With the right steps, a business owner’s fiduciary duties should be nothing to panic about
Many business owners and retirement program managers are under-informed about the fiduciary responsibilities that go hand-in-hand with setting up an employer-sponsored 401(k) plan. And over the past decade, several high-profile 401(k) fee lawsuits and heightened attention from government regulators sometimes transform this employer confusion into significant worry about potential liabilities.
The concern is understandable: Companies have paid almost $400 million to settle class action lawsuits brought by employees about 401(k) fees since 2006, with the most recent case settling in March for $55 million.
But here’s the thing: It’s true that not understanding or meeting your 401(k) fiduciary duties can open the door to steep fines, plan disqualification by the IRS, lawsuits from participants, and even personal liabilities. But meeting fiduciary responsibilities isn’t necessarily hard—employers simply need to get educated about what their duties are and how they can be easily achieved with professional support.
Who is a fiduciary for a 401(k) plan?
The IRS defines a fiduciary as someone “who owes a duty of care and trust to another and must act primarily for the benefit of the other in a particular activity.” The Employee Retirement Income Security Act (ERISA) defines several fiduciary roles for 401(k) plans. But essentially, if you exercise control or discretion over the plan, you’re considered a plan fiduciary. The simple act of hiring someone to perform fiduciary functions is in itself a fiduciary act.
An employer’s fiduciary responsibility basically boils down to monitoring your 401(k) provider’s performance and helping your employees achieve their desired retirement goals. The Department of Labor (DOL) sums up the basic responsibilities of a 401(k) plan fiduciary as follows:
- Acting solely in the interest of plan participants and their beneficiaries, and with the exclusive purpose of providing benefits to them
- Carrying out their duties prudently
- Following the plan documents (unless they are inconsistent with ERISA)
- Diversifying plan investments
- Paying only reasonable plan expenses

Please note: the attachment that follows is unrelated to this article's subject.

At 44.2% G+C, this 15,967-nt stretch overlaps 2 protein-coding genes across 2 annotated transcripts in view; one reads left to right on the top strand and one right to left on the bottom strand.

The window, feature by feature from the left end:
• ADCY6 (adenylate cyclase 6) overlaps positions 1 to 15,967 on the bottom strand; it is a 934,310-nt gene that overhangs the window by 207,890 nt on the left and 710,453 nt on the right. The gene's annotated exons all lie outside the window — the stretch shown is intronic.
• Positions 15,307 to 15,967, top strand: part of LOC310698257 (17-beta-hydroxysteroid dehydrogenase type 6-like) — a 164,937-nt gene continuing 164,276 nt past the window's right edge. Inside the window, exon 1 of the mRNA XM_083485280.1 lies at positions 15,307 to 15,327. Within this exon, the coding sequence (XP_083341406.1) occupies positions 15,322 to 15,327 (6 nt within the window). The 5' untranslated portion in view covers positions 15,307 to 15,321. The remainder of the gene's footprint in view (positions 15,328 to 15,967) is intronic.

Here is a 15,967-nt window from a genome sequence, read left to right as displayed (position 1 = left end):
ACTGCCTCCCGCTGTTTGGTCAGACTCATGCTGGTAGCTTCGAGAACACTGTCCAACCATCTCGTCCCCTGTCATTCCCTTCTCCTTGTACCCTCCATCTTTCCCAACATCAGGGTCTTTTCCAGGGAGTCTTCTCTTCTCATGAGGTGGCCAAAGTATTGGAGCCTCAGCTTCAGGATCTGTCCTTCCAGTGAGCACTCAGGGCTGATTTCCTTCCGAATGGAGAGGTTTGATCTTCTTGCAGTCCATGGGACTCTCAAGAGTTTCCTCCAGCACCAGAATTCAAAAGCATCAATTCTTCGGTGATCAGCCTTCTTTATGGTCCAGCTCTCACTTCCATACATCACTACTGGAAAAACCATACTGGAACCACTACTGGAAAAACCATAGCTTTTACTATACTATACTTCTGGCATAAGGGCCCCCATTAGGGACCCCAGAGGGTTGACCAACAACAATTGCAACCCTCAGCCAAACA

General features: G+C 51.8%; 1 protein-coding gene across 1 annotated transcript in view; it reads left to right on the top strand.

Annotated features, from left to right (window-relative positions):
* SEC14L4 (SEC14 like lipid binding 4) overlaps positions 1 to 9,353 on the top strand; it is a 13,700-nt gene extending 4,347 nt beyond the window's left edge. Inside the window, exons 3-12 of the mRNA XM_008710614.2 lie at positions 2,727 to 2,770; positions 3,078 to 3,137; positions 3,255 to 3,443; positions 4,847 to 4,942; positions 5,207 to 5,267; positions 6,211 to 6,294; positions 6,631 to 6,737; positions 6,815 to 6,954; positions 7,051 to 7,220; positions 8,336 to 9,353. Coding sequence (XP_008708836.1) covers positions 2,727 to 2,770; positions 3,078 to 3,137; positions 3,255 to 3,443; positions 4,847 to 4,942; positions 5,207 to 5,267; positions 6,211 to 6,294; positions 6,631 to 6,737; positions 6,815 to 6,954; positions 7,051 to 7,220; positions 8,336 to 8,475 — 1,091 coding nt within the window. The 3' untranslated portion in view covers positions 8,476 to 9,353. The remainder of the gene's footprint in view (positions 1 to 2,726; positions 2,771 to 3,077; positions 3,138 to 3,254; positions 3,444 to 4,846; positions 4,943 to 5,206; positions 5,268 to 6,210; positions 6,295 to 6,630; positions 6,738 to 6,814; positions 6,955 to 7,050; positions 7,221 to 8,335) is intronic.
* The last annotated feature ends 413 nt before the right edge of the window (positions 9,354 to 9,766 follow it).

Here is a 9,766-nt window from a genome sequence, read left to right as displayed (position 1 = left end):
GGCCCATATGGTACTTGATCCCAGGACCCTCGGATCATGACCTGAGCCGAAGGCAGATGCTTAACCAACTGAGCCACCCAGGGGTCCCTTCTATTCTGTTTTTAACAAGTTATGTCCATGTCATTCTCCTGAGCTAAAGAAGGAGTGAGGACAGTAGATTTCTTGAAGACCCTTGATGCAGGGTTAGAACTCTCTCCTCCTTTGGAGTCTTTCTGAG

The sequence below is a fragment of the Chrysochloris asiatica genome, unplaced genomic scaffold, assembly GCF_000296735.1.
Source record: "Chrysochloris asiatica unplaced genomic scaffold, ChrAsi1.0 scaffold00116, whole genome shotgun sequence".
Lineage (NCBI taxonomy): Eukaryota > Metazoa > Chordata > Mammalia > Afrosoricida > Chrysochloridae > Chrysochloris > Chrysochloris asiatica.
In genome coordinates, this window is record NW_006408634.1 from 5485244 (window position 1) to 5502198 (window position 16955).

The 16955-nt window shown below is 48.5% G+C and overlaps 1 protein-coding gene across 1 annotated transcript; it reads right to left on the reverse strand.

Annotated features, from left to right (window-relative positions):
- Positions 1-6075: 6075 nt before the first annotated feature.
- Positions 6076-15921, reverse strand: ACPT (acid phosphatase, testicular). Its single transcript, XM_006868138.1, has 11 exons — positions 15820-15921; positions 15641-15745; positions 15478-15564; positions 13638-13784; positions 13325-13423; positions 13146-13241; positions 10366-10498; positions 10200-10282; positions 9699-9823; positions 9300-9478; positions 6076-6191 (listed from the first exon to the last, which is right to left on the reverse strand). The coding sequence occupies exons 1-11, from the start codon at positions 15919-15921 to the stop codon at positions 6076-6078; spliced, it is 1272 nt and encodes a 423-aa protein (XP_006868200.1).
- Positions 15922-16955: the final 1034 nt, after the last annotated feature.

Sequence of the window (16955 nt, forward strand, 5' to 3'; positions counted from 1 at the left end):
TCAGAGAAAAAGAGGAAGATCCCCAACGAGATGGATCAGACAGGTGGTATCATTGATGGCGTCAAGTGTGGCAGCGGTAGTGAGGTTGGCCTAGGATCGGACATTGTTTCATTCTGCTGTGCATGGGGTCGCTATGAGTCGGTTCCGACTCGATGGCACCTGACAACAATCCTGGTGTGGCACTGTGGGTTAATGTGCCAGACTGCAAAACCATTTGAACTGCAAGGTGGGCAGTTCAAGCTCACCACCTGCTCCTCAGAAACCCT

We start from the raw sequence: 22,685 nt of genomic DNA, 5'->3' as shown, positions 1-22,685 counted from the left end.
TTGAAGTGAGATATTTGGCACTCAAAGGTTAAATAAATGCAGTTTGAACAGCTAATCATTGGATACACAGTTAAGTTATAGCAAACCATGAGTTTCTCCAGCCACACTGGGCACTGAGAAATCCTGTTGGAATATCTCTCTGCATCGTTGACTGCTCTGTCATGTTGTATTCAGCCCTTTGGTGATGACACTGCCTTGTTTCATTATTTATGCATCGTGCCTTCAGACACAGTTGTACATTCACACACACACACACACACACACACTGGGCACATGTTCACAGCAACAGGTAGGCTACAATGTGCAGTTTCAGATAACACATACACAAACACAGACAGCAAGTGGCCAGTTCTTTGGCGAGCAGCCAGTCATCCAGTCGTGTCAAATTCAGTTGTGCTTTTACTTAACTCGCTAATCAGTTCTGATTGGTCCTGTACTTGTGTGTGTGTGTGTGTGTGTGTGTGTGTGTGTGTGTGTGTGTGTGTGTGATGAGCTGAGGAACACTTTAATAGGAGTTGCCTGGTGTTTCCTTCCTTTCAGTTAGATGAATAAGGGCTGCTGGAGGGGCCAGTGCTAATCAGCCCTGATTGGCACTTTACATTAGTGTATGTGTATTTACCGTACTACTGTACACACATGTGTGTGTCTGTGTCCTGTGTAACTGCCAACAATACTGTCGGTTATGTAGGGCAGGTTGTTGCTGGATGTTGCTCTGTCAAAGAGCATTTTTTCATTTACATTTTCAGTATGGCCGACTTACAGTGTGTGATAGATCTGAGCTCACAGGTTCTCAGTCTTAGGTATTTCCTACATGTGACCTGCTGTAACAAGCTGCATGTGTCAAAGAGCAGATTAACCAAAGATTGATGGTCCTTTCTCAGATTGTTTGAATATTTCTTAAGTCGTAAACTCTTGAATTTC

6 detailed responsibilities of a 401(k) fiduciary
But the DOL’s list often leaves employers scratching their heads about the specific actions they really need to take. Let’s examine six steps that can help employers meet their 401(k) plan fiduciary duties and limit potential liabilities:
- Make prudent investments. Employers generally find fiduciary responsibilities related to plan investments as the most alarming ones. Let’s dig into what that responsibility really entails. Fiduciaries are charged with choosing a fund lineup of “prudent” investments that enable plan participants to diversify their accounts through access to a broad range of financial markets. “Prudent” investments don’t need to generate off-the-chart results; it just means that the investment must meet its objective for a reasonable fee.Index funds, which track a market benchmark like the S&P 500 index, are a simple way of achieving this goal—and establishing a three-fund line-up that includes equity through stocks, fixed income through bonds, and capital preservation via a money market can easily meet diversification requirements. There’s no question that broad index funds are “prudent”—meeting the investment objective for market-correlated returns and low fees across the board. But even if you go in that direction, it’s wise to document your decision-making process for choosing plan funds to demonstrate a “prudent” process.Of course, an even simpler way for employers to limit their liability (and any potential headaches) is by outsourcing their investment-related 401(k) responsibilities to a skilled investment advisor who also documents the rationale and details. To that end …